This was done to help finance the war.

The Pittman Act demanded their replacement, thus paving the way for the final production of Morgans ever minted in 1921.

As you can see on the coin’s obverse, the head of Lady Liberty takes center stage on the striking face of the coin.

The date, 13 stars, and the phrase E Pluribus Unum, which translates to “Out of Many, One” in Latin, surround her.

And on the reverse, we have the American bald eagle perched on a branch, with its wings dramatically spread out and clutching arrows in one of its paws.

This piece of art features a 3/4 wreath surrounding it, and you can see the motto “In God We Trust” proudly displayed above the eagle’s head.

If there’s a mint mark, it’s located beneath the wreath.

It’s easy to see why we numismatists love the Morgan dollar.

Wow, holding that large, nearly palm-sized, heavy silver dollar must be quite a joy!

Mercury Dime

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You might already know about the Winged Liberty Head Dime, commonly called the “Mercury” Dime.

This popular coin was struck by the U.S. Mint from 1916 until 1945.

This coin is one of the iconic ones that we, as numismatics, acquire for our sets.

One reason even novice collectors can achieve the gratifying objective of possessing a complete set of Mercury Dimes is their widespread availability throughout most of the year.

In the Mercury Dime series, only a handful of coins are considered absolute rarities, and let me tell you, there’s just one that’s a bit of a challenge to come across.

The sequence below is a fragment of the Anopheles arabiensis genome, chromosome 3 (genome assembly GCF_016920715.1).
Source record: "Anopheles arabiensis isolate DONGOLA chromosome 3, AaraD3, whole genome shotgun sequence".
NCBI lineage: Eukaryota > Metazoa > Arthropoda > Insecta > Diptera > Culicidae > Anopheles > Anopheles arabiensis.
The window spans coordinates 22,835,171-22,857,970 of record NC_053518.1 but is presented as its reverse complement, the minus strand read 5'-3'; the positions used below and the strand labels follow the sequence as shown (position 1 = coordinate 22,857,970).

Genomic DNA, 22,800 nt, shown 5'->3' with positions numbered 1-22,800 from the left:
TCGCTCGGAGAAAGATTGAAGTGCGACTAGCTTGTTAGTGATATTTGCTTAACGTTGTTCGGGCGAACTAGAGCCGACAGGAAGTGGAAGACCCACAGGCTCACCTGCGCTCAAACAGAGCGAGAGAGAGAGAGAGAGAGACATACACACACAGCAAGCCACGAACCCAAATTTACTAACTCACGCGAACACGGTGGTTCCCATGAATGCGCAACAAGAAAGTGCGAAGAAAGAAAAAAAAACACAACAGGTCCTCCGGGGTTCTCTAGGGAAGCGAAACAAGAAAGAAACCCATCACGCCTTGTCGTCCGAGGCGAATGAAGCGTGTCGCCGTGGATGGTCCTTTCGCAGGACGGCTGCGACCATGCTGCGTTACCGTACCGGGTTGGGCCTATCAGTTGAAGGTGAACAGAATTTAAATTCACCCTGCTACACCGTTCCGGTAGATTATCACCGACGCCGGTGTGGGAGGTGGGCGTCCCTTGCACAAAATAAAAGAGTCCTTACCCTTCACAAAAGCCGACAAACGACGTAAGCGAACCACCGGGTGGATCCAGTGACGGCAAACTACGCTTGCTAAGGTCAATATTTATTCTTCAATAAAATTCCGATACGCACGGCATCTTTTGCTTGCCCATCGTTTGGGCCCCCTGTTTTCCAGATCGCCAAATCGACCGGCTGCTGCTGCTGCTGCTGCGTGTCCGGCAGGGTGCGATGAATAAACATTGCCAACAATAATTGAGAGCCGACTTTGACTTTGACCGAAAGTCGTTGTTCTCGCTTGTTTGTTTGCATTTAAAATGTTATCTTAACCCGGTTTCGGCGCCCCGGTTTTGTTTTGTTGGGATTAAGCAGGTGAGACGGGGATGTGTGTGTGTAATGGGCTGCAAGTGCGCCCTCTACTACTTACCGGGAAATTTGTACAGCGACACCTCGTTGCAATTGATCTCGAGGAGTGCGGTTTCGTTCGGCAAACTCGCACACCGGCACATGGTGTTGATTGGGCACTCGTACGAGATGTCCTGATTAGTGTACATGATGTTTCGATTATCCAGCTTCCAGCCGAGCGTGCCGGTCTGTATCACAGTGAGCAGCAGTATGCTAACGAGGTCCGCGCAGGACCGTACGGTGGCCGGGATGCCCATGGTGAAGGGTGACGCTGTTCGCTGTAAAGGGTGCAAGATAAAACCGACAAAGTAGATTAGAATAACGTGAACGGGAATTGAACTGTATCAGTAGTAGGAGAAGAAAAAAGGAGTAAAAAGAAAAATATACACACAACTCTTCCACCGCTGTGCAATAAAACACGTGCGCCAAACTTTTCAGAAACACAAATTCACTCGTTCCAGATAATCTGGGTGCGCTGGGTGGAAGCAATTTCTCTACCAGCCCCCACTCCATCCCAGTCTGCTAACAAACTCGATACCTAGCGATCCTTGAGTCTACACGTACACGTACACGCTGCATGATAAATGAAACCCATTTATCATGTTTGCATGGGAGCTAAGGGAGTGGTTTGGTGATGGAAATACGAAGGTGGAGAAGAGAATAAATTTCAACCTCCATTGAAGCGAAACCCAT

Folks, let me tell you that the 1916-D is the scarcest major key date and rarity within the Mercury Dime series.

Just 264,000 got struck. So, we have some other important dates to consider: 1921 and 1921-D, as well as 1942-1 and 1942-1D.

I would say, The later key dates exhibit ‘overdates’ where the number ‘2’ is stamped over the number ‘1’.

Americans often mistook the reverse of the coin featuring a young Liberty for the Roman god Mercury, hence the popular name it acquired.

The design of the coin was well-received by the artistic community.

However, we had to make some modifications as the coin wasn’t performing well in vending machines.

Collectors actively pursue this stunning coin for the exceptional design created by Adolph A. Weinman. Ninety percent of the metal content is silver, and the remaining ten percent is copper.

Before you go…

So there you have it! These are only some of the best rare coins to collect if you’re looking for coins to collect! I hope this article helped you decide which coins to add to your collection, and if you have any suggestions on the topics to cover, make sure to leave them in the comment section! Happy Collecting!

Check out my next article: “11 Old Commemorative Coins for You to Collect!